Bart Jansen, "Orvillecopter" (2012) (photo by Dennis van Zuijlekom/Flickr)

Bart Jansen, “Orvillecopter” (2012) (photo by Dennis van Zuijlekom/Flickr)

Regulations being proposed by the US Federal Aviation Administration (FAA) could clip the wings of artists who use drones in their practice. Laws currently on the books with regards to the use of drones (or Unmanned Aircraft Systems) only govern commercial use, but the new rules that will likely be put before Congress for approval in September could curtail artistic uses of drones, The Art Newspaper‘s Rachel Corbett reports.

Artists occupy an ambiguous place vis-à-vis the rules currently governing commercial use of drones, for which a license is required. While artists qualify as recreational drone users who are not subject to the current FAA regulations, if they try to sell works created with the use of a drone — like, for instance, graffiti artist KATSU’s drone paintings — they could in theory be considered commercial users and expected to procure the appropriate licenses and permits. The more stringent rules may seek to reduce such ambiguities. They will also be aimed at curtailing security and privacy risks associated with unmanned aircraft by formalizing the FAA’s best practices for drone use such as “Don’t fly above 400 feet,” “Keep your unmanned aircraft within sight,” and “Please respect the privacy of everyone. No taking pictures of people if they are not expecting it!” The regulations are expected to restrict drone flights to daytime.

“The price of unmanned aircraft has come down, and this newer and more powerful technology is more affordable to more people, yet many are not familiar with the rules of flying,” FAA Administrator Michael P. Huerta said last month. “In previous years, many model aircraft enthusiasts were drawn to the hobby by an interest in aviation and in developing stick and rudder skills and other aviation skills. Today, those enthusiasts are still among us and are using unmanned aircraft, but a large segment of the market for multi-rotor unmanned aircraft is photography enthusiasts.”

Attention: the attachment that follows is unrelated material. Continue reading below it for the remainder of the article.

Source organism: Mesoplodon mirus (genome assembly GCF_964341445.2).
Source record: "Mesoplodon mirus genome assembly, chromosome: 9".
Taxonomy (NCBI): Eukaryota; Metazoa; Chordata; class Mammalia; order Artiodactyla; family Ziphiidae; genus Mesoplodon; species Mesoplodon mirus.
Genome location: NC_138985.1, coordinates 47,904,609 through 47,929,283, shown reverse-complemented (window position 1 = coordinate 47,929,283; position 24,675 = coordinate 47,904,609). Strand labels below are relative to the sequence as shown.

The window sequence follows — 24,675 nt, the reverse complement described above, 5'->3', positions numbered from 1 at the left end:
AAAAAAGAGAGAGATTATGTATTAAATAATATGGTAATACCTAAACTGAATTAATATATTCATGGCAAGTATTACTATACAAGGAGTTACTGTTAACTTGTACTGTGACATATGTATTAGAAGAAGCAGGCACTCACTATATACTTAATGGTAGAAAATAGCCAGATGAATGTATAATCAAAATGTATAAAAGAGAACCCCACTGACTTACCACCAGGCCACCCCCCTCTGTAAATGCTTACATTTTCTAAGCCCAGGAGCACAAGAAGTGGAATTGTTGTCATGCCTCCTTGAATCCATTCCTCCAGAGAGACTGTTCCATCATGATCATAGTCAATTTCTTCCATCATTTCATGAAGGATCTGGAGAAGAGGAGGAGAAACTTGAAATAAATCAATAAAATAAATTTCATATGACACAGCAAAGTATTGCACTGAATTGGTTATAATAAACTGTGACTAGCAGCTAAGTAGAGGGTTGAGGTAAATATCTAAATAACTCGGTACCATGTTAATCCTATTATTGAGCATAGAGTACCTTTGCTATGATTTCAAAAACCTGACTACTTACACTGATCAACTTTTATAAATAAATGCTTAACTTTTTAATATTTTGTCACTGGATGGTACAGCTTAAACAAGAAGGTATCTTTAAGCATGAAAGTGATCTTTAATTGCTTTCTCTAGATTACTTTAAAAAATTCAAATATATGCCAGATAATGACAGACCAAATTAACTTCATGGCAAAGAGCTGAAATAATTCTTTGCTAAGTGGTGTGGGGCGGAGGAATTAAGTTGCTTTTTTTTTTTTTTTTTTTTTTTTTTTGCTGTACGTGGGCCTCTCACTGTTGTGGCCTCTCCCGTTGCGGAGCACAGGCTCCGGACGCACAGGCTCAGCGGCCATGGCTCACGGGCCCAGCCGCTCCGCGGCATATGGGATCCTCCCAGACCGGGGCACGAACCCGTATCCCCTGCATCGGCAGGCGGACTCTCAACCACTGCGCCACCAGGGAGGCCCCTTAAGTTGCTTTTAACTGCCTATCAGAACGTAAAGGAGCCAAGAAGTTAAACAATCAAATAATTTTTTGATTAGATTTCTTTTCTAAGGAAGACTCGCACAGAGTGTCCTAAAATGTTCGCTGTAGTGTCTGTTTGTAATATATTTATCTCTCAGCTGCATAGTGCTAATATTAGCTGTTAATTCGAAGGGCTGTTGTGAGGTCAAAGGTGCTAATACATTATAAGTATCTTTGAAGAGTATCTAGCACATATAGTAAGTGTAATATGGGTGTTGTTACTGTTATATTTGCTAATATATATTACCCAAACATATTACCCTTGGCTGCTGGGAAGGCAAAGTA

While the FAA has struggled to keep pace with the popularization of drones in the US, some cities have introduced municipal laws to ensure they are used safely and respectfully. Last week London’s Metropolitan Police Service issued a warning that the law prohibits citizens from operating drones within 150 meters (492 feet) of “any congested area” and within 50 meters (164 feet) of a building not owned by the drone’s operator, according to the Daily Mail.

In New York City there is no municipal ordinance currently regulating the use of drones, but if the NYPD rules that a particular drone pilot is putting the public risk, it could charge him or her with Reckless Endangerment. The days of lawless drone piloting may be numbered in New York, though. A bill introduced by Councilman Daniel Garodnick (D-Manhattan) would effectively ban flying unmanned aircraft within city limits, and it has caused an uproar in the model airplane community.

Benjamin Sutton is an art critic, journalist, and curator who lives in Park Slope, Brooklyn. His articles on public art, artist documentaries, the tedium of art fairs, James Franco's obsession with Cindy...